Tuesday, May 16, 2006

Everybody needs good neighbours.

I think it’s time to take a break from my grumpy old man monologues for a while and talk about something else. I would like to clarify something. In a previous post I may have painted the Australian TV show ‘Hey Hey It’s Saturday’ a bad light, and perhaps this was unfair of me. Granted it was a bit of a revelation to view it for the first time. A bit like being introduced to the family of a new friend on their home turf as it were, where all pretence is dropped and the real face is shown. It was the sort of show that could only be watched and enjoyed by a home audience with an intimate knowledge of the history and foibles of the native social structure. In fairness it was no more shocking than what is, in my opinion the British equivalent (as near as there can be one); ‘Noel’s House party’, shown on the BBC with Noel Edmunds as host. Over time I actually came to enjoy ‘Hey Hey’, and was not a little sad when it was cancelled. Like many Aussie TV shows it grew on you until it had become part of your TV diet, and a week without it resulted in mild withdrawal symptoms. And that is exactly how Neighbours became an addiction for me, many, many years ago. The story goes like this…

It begins in a medium sized English town in 1988. Friends of mine were planning to emigrate to Melbourne, and in an effort to acclimatize themselves, they had began to watch Neighbours, which had just started to become popular on British TV. As with most things that suddenly become popular with the masses, I avoided it like the plague, and thus without having seen anything more than the odd glimpse of the show, ridiculed it, and those who watched it. I relentlessly teased my friends who were planning to relocate their lives to Australia about their viewing habits, but one night I happened to be visiting them when it was ‘Neighbours time’ and under protest, I sat and watched it all the way through for the first time.

The following night, at home alone, with drawn curtains and a heart full of self-loathing, I turned on Neighbours and willfully watched. That was it. I became hooked on living a vicarious life in the perpetually sunny suburbs of this wondrous new world. A world of ‘mates’ and ‘barbies’ with ‘snags’ and ‘stubbies’ in the ‘arvo’. Where It was always time to put on your ‘sunnies’ and go to the ‘oval to chuck a footy’ or take a short drive to the beach to lay down a towel on the endless golden sands.

It was the Australian dream packaged for envious British eyes. Slowly but surely the Aussie terms crept into the British vernacular. It was not long before the playgrounds from Southend to Penzance, from Brighton to John O’Groats rang with the Australianisms, and a whole generation wondered why their dreary neighbourhoods were not as bright and sunny as those of the fictional Neighbours suburb of Erinsborough. This of course paved the way for the first wave of Aussie colonization of Britain with the likes of Kylie Minogue and Jason Donavan. Generation after generation of Neighbours actors migrated north from the channel 10’s Melbourne studios to the well-worn boards of London’s West end and the hallowed halls of the BBC. Anyway, my addiction to the show grew and, I found if I was unable to watch it one day for some reason, I would tape it, but then, due to the episodic format, I couldn’t watch the next episode until I had watched the taped one - so, if I hadn’t seen it by the time the next one was shown, I’d have to tape that one too. Sometimes I would have a week or two to catch up on, and have to spend a whole weekend in a Neighbours watching marathon, which looking back on now, I realize was extremely dangerous behavior, bordering on wanton recklessness…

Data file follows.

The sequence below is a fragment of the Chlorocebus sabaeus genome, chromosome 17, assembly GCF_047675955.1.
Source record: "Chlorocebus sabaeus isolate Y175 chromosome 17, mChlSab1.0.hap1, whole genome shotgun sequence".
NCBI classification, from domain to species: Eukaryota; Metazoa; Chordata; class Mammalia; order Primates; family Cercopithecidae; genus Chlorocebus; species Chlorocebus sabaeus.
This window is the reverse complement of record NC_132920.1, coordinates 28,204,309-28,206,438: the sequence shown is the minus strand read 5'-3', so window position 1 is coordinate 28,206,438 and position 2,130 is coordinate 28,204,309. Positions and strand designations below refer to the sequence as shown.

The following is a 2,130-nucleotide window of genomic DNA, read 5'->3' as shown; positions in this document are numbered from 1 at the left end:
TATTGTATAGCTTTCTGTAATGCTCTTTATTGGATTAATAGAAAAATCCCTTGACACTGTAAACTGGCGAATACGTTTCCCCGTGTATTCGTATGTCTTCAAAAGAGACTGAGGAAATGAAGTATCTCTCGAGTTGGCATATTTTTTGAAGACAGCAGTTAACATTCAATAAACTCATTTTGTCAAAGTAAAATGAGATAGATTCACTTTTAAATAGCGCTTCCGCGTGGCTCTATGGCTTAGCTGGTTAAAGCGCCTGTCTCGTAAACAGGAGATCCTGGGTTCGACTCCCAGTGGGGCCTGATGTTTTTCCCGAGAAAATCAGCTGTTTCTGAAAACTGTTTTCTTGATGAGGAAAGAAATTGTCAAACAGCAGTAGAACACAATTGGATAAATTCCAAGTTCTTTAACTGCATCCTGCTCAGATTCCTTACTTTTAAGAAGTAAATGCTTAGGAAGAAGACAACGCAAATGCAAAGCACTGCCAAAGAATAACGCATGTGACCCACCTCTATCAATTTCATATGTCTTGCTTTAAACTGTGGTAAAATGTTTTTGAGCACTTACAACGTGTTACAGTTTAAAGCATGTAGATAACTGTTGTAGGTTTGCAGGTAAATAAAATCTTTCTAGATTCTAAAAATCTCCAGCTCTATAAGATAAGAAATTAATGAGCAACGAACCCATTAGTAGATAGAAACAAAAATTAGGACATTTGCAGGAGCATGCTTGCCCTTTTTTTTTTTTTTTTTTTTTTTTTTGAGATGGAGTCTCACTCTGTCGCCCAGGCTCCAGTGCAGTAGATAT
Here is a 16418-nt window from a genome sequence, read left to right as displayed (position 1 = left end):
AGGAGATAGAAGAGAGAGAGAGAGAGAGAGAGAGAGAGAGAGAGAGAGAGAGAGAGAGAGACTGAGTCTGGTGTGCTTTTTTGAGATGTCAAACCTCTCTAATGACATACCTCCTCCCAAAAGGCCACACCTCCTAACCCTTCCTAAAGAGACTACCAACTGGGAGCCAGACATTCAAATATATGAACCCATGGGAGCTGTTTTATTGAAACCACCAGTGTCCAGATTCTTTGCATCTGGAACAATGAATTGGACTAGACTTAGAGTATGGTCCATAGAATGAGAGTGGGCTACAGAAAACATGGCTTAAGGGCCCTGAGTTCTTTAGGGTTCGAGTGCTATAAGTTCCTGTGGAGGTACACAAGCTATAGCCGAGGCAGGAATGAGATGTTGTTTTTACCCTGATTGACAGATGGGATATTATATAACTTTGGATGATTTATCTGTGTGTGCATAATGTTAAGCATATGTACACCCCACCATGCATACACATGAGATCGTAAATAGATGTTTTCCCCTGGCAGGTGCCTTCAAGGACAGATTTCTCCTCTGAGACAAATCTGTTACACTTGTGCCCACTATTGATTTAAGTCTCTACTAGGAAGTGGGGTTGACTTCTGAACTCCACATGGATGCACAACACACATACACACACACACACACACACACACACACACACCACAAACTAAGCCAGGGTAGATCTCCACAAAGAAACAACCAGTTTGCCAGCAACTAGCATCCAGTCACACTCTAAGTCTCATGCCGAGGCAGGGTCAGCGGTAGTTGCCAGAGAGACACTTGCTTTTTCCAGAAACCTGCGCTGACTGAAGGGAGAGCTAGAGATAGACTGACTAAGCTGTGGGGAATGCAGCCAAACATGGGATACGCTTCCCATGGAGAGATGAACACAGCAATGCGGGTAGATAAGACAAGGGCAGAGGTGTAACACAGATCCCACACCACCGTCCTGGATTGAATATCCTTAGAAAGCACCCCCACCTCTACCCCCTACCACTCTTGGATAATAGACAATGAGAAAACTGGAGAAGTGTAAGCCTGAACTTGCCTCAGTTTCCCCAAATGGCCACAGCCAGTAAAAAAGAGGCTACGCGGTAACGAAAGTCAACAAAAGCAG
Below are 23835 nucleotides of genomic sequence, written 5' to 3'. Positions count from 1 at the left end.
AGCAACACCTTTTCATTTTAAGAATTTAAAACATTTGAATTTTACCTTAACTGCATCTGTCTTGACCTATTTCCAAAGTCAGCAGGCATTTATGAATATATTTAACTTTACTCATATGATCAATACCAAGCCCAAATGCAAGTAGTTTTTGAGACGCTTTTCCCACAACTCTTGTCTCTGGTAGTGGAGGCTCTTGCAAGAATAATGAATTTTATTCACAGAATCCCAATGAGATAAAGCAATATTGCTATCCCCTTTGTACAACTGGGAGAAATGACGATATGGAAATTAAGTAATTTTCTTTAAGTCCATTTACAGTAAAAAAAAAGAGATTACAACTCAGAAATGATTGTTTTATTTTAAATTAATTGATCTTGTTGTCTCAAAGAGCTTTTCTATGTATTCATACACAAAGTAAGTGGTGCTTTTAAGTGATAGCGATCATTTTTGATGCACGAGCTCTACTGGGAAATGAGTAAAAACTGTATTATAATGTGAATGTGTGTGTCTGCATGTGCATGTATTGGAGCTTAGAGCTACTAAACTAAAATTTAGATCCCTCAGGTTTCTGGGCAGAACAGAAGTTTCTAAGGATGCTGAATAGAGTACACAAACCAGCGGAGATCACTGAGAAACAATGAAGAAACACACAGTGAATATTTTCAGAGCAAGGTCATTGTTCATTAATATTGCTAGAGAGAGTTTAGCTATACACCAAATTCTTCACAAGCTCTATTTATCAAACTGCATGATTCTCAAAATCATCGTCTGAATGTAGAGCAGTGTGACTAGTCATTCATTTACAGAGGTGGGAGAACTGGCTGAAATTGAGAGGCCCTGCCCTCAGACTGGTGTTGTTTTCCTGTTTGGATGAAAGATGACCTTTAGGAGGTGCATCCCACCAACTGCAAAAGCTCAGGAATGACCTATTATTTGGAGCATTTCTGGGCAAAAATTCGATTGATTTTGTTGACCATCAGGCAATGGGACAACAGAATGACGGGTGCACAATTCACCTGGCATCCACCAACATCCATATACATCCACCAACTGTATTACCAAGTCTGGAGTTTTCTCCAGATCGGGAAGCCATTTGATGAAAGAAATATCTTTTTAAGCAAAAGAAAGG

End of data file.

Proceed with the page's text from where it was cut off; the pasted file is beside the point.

Ironically it was not Neighbours that precipitated my own migration to Melbourne, it was meeting up with my friend who emigrated in 1988 during a visit of his back to the UK. I decided to try my luck out there too, but by then I was not watching the show nearly as much as I had before. And so now, nearly twenty years after first watching Neighbours, I find myself living that very ‘dream’ I first glimpsed on my television all that time ago. Sometimes I spot the British fans searching for their Erinsborough Elderado. In fact they can catch the Neighbours tour bus (click here for the Neighbours Tour website), which takes them directly to it. You see them, pasty and listless, all strange haircuts and thick regional accents, waiting outside backpacker hostels throughout Melbourne city for the bus to pick them up and whisk them off to Ramsey Street, where I am sure they stand with incredulous facial expressions, saying to one another "Ay, that's brillyunt that is." and “It’s just like on the telly innit?”

I still remember my first inadvertent brush with a Neighbours cast member after my arrival in Melbourne, but more of that in a future post.

Do I still watch Neighbours? Of course I do, it’s still better than watching Home And Away!

Wednesday, May 03, 2006

Grumpy Old Man Monologue No. 5 - Throat Clearers

For my thoughts regarding throat clearers on public transport see the previous post, Grumpy Old Man Monologue No.4 - Sniffers, and substitute the term Throat Clearer for Sniffer, although thinking about it, not all of it will make sense, but try it anyway.